In one point alone difficulty was experienced, for if the car was left stationary on a steep gradient, it was not easy to restart the engine, a feature in common with Many other cars with down-draught carburetters, which have a tendency to flood when tilted. The double carburetter has a pump, for purposes of rapid acceleration, and thus one must not on any account move the pedal up and down, or the mixture becomes far too rich. Eventually it was found that the -trick is to move the throttle gently full open, and leave it open till the richness has cleared away.
A hand throttle was not fitted, and it was felt that this fitting might be an advantage, in order to prevent the :engine stalling when ticking over on a gradient. The foot throttle is of the hinged flag type, which gives a. very comfortable touring position for the foot on the ()pen road. The mixture is controlkd by a thermostat, and thus no choke or other contrivance has to be operated when starting
up from cold. This was always quite easy. The water temperature is also regulated by a thermostat, and, at a fast cruising speed of over 60 m.p.h., ran at about 75 to 80° Cent. So far little has been said about the acceleration, for Railton acceleration is proverbial. The car tested was not the special light model, but even the corn
.fortable Cobham saloon weighs but 27 cwt., and with an eight-cylinder 4,168 c.c. engine, the power-weight ratio is extremely favourable.
At 60 m.p.h. there was still so much power in hand that it was possible to accelerate as on a supercharged machine, while at lower speeds, especially if second gear was used, one could get away like a rocket. The power showed up particularly at roundabouts, where one could slow down, change quietly to second if desired, and leave any following machine standing. It is by no means necessary to change gear at all, for the flexibility on top leaves ample margin, and, except for sonic of the Welsh trial’s hills which were tackled, it was never necessary to change down for any main road hill which was encountered
during the test. The gear ratios are nevertheless very high, with 10 to I fast, 6.6 to 1 second, and 4.1 to I top. Some fine acceleration figures were recorded at Brooklands track, as follows :
to 20 m.p.h., 3 sees.; to 30 m.p.h., 5secs. ; to 40 m.p.h., 8f secs. ; to 50 m.p.h., 10f secs. ; to 60 m.p.h., 15f sees.; to 70 m.p.h., 211 sees.; to 80 m.p.h., 29 secs. The best maximum speed timed over a quarter of a mile, on a day with little
wind, and such wind as there was against the car, was 88.24 m.p.h. The speedometer was only a little fast, showing a maximum of 92 m.p.h. at this speed. Mr. Holbeach’s car, it may be mentioned, has covered some 18,000 miles, mostly in strenuous demonstration work, and during this period it has only been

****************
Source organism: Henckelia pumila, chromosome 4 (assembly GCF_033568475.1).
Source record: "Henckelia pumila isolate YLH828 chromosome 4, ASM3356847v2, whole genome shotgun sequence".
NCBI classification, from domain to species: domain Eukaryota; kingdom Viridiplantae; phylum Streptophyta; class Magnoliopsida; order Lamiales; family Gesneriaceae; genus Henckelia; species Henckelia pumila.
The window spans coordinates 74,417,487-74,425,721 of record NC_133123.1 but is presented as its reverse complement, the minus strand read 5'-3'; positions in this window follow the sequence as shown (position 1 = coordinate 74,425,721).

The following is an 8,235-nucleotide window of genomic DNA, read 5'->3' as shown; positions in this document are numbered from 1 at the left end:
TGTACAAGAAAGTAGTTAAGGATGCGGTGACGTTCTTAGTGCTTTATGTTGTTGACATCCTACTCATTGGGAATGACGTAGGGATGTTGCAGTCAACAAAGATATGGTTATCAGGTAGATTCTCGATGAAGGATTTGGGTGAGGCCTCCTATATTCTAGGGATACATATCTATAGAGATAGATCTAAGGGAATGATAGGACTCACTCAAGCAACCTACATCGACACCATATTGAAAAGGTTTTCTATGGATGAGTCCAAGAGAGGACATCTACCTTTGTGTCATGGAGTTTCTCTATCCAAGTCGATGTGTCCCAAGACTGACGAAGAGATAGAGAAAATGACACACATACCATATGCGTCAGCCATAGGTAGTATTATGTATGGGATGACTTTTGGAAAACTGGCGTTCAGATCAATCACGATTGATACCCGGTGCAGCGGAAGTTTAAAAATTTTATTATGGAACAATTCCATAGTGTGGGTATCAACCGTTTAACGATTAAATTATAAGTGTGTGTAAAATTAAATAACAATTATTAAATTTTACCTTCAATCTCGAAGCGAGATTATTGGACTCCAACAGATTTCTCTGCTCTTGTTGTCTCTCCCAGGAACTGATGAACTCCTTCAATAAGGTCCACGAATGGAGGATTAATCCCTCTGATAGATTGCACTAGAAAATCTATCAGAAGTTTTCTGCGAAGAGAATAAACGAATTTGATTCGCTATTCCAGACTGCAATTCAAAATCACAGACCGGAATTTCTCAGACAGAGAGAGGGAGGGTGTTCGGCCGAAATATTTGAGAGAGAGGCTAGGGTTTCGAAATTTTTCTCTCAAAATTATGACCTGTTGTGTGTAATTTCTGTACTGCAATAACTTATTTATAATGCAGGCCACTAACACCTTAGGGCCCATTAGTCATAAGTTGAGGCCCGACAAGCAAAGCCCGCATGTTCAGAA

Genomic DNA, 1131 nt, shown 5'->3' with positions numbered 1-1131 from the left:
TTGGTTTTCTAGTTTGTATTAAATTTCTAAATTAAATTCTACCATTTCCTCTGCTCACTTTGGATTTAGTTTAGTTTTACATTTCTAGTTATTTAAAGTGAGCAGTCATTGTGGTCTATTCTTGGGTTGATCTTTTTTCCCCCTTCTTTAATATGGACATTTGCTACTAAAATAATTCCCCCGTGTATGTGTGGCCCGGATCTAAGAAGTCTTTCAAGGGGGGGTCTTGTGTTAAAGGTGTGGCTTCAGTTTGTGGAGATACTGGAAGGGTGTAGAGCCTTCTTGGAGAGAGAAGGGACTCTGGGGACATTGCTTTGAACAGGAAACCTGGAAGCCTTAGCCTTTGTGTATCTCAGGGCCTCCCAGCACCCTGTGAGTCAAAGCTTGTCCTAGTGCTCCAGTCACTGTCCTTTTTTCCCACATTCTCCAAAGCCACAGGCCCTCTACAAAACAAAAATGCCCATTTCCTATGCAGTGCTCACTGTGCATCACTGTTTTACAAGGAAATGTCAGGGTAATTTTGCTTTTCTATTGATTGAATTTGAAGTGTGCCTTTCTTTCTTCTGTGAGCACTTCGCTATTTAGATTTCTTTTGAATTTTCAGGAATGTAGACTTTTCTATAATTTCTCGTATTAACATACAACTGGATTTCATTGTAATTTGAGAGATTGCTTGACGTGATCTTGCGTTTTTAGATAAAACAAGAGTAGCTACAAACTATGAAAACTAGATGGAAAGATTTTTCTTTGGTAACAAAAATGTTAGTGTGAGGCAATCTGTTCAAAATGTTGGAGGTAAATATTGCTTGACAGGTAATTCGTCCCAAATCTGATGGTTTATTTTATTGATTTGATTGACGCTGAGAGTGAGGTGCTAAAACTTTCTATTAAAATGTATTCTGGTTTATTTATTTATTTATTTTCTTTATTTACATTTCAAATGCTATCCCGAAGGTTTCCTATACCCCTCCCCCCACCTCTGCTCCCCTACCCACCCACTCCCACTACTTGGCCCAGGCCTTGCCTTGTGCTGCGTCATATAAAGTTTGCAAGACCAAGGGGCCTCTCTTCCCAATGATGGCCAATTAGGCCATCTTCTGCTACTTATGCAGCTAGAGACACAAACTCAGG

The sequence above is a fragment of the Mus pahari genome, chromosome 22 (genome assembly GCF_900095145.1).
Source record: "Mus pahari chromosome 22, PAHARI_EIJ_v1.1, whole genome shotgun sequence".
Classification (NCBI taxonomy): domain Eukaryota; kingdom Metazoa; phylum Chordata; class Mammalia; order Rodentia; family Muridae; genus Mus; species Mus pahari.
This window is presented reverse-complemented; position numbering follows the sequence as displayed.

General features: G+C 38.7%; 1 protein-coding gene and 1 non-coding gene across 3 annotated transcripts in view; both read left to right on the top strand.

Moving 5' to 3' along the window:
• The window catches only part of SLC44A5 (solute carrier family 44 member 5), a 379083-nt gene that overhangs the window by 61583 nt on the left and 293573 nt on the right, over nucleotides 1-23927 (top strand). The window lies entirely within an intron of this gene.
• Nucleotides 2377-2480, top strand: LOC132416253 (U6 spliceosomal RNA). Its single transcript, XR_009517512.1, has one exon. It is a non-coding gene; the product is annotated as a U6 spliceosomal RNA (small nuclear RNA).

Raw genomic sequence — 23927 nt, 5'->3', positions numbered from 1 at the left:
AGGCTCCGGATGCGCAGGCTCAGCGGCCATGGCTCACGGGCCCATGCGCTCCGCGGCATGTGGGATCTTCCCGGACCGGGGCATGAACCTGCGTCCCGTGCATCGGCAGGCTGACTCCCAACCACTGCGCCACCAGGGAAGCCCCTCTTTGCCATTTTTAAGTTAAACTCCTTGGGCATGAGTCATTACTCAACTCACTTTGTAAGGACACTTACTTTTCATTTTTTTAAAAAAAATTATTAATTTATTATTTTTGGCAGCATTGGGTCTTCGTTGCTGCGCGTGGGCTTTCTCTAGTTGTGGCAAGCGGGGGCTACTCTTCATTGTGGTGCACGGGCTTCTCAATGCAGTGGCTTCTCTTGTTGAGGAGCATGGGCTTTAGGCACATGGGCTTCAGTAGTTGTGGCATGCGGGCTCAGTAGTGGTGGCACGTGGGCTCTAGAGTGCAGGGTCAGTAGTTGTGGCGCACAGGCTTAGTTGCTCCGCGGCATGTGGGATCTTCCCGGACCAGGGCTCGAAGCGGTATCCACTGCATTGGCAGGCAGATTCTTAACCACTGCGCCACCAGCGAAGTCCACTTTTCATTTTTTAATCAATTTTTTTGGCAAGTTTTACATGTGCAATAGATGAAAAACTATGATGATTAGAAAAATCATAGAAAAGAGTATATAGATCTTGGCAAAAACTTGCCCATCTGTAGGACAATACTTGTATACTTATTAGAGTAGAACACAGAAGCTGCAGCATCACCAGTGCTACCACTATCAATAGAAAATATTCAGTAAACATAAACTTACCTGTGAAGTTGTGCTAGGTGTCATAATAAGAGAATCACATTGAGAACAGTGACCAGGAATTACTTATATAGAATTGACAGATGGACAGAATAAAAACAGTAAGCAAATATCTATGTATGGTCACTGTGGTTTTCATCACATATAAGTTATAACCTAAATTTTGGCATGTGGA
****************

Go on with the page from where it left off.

decarbonised once. It seems likely, therefore, that if one made any attempt at tuning, the figures shown above might be exceeded.
The brakes have Lockheed hydraulic operation, and the shoes work on the selfservo principle, so that the result is extremely powerful, and if the brakes are to be applied really hard at speed, it is advisable for the occupants of the car to brace themselves ! At the same time gentle pressure on the pedal is all that is necessary for open road work.
A pistol-type pull-on hand-brake is fitted under the dashboard on the righthand side, an ,arrangement which, together with the short remote control gear lever between the seats, makes entry and, exit on either side of the car easy. However, a hand-brake of this kind is chiefly used for parking purposes, and it needs a certain amount of knack to operate it to the best advantage when restarting on. a steep gradient. Petrol consumption, if the car is driven easily at a cruising speed somewhere round 60 m.p.h., works out at about 18 m.p.g., but if the gears are used and a cruising speed of 70 m.p.h or more is maintained—a speed at which the car
is still running well within its capabilities— one is likely to obtain about 15 m.p.g. The petrol tank holds 131 gallons, and has a reserve tap controlling a supply of about a gallon. A fuel gauge is fitted on the dashboard, which gave accurate results. An ethylised petrol was used
throughout the test, and, even with vigorous acceleration from low speeds on top gear, there was no sign of pinking.
Altogether the Railton is a remarkable production, extremely suitable for longdistance touring whether in this country or abroad. It has the appearance and running qualities of a car twice its price. The cost of the Cobham saloon tested is 4:698.